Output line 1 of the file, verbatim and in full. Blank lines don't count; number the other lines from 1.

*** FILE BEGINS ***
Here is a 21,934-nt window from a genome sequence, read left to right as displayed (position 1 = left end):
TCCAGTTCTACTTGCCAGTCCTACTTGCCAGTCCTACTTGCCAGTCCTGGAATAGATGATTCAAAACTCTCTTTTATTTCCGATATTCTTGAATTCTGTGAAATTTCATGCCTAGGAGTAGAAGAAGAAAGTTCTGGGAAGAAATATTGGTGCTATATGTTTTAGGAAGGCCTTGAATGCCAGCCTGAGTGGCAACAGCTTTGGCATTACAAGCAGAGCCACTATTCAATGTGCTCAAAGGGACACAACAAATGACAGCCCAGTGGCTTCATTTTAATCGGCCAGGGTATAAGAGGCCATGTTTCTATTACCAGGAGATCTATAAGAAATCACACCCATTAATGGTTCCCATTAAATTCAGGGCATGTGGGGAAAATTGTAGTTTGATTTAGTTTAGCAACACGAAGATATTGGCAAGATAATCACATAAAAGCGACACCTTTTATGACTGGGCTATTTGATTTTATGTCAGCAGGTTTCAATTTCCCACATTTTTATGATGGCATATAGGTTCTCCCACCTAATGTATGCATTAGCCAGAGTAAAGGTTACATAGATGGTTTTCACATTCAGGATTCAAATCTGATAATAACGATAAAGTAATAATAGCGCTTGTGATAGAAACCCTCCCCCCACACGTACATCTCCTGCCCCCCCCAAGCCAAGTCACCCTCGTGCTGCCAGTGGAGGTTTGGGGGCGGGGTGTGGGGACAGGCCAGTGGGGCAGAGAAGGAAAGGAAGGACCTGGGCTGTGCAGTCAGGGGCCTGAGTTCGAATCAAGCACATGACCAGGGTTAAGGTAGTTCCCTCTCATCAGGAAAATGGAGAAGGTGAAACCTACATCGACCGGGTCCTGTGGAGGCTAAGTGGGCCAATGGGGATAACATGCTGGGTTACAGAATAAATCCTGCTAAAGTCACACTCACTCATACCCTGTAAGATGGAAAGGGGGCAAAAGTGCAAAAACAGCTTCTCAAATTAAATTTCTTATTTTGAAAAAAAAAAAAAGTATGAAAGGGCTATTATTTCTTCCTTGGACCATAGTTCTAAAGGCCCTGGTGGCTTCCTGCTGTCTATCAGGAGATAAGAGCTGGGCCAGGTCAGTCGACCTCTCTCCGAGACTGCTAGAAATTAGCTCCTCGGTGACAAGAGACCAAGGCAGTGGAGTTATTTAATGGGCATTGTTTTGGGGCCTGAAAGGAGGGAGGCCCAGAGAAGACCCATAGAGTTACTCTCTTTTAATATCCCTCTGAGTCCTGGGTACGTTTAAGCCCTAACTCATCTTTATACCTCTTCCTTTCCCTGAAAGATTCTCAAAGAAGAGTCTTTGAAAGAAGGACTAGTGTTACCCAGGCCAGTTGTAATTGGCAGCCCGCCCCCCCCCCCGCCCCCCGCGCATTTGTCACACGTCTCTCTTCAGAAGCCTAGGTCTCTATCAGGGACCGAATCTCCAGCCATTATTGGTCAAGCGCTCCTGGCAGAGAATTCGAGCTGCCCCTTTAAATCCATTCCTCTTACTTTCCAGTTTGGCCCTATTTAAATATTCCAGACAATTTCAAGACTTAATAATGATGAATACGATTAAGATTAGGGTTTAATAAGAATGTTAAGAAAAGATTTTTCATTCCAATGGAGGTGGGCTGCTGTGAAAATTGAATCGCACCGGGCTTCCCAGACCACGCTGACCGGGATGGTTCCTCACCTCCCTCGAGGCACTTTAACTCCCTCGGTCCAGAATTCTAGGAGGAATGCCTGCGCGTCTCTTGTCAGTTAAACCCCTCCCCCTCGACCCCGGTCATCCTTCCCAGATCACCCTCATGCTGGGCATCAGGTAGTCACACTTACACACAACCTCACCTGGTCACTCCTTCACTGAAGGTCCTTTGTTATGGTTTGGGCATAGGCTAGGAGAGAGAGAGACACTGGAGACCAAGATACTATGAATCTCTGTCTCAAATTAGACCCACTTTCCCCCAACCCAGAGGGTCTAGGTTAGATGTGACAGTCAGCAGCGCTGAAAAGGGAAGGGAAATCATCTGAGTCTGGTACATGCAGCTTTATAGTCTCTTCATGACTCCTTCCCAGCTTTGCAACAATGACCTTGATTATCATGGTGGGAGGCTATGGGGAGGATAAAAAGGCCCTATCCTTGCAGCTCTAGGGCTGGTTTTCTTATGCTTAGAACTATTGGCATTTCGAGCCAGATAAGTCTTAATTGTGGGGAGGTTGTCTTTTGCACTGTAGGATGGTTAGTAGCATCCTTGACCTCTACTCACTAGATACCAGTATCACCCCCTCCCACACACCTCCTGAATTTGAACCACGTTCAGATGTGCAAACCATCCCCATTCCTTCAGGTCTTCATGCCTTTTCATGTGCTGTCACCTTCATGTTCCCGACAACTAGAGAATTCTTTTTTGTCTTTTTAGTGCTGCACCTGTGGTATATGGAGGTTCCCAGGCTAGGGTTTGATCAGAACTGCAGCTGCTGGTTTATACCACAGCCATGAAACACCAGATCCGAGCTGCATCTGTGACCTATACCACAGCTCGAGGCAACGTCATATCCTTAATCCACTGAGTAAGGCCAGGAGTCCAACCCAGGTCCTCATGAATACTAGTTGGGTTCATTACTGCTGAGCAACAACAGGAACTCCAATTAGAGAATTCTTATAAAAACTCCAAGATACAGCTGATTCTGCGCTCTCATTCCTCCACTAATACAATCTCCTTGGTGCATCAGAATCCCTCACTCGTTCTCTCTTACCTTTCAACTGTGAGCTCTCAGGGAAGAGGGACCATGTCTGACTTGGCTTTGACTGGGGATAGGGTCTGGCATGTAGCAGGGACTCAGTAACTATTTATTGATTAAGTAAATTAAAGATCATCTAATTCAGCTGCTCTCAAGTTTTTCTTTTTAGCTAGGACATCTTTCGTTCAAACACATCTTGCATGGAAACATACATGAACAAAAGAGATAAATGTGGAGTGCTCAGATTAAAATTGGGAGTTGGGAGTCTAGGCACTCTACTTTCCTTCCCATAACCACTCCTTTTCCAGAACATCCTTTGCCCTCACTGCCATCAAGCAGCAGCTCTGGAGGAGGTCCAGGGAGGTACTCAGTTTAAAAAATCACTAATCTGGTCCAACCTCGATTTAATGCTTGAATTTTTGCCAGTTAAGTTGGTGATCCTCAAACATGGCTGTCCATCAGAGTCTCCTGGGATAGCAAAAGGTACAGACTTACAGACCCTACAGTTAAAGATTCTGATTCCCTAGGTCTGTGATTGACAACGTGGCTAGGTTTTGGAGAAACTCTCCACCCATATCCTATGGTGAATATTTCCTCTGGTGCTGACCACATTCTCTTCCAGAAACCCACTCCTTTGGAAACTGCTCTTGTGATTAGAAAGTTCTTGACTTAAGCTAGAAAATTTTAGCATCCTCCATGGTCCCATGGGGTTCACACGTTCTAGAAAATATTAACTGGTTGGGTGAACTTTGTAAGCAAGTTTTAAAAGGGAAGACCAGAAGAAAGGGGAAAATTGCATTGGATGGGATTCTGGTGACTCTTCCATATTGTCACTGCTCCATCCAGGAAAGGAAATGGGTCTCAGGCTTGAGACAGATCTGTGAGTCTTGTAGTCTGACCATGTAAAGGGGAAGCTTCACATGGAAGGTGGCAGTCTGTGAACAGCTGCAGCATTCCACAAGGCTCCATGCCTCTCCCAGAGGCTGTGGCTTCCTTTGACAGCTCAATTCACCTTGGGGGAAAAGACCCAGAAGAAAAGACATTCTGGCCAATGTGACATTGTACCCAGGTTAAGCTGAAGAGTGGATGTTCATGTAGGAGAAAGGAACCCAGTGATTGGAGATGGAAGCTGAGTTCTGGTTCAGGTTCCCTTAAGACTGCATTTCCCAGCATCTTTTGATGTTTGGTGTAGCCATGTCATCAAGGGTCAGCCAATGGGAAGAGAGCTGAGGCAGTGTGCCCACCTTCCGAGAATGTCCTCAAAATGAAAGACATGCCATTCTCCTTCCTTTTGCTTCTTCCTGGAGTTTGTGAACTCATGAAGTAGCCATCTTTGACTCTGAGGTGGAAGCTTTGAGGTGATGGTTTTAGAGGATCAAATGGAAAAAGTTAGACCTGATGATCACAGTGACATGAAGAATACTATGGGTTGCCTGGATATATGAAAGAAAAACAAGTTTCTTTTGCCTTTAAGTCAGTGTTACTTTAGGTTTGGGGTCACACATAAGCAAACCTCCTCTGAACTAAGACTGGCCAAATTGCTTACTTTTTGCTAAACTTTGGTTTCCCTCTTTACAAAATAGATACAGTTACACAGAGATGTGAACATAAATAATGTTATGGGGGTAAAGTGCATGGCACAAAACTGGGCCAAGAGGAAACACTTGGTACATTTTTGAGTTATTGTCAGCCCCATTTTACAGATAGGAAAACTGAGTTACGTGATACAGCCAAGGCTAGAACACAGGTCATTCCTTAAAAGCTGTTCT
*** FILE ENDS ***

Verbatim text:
Here is a 21,934-nt window from a genome sequence, read left to right as displayed (position 1 = left end):